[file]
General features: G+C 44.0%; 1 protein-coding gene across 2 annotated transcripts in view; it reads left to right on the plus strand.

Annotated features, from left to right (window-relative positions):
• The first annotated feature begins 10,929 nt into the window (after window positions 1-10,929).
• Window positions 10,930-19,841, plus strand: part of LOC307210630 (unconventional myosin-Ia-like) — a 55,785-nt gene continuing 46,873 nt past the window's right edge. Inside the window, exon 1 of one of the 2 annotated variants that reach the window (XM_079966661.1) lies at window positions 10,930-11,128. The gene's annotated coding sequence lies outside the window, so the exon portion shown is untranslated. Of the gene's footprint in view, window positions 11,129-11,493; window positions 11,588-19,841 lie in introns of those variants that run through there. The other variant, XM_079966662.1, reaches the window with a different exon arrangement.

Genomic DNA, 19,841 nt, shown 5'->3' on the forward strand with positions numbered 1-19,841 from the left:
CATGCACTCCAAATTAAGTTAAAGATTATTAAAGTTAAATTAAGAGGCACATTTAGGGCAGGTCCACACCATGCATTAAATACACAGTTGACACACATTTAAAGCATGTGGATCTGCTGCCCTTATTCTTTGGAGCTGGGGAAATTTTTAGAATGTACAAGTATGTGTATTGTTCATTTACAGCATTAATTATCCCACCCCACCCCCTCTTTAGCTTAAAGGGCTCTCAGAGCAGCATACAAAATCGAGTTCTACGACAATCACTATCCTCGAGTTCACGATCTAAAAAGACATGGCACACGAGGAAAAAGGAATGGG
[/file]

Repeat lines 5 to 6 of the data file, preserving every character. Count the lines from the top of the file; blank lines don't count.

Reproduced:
Genomic DNA, 19,841 nt, shown 5'->3' on the forward strand with positions numbered 1-19,841 from the left:
CATGCACTCCAAATTAAGTTAAAGATTATTAAAGTTAAATTAAGAGGCACATTTAGGGCAGGTCCACACCATGCATTAAATACACAGTTGACACACATTTAAAGCATGTGGATCTGCTGCCCTTATTCTTTGGAGCTGGGGAAATTTTTAGAATGTACAAGTATGTGTATTGTTCATTTACAGCATTAATTATCCCACCCCACCCCCTCTTTAGCTTAAAGGGCTCTCAGAGCAGCATACAAAATCGAGTTCTACGACAATCACTATCCTCGAGTTCACGATCTAAAAAGACATGGCACACGAGGAAAAAGGAATGGG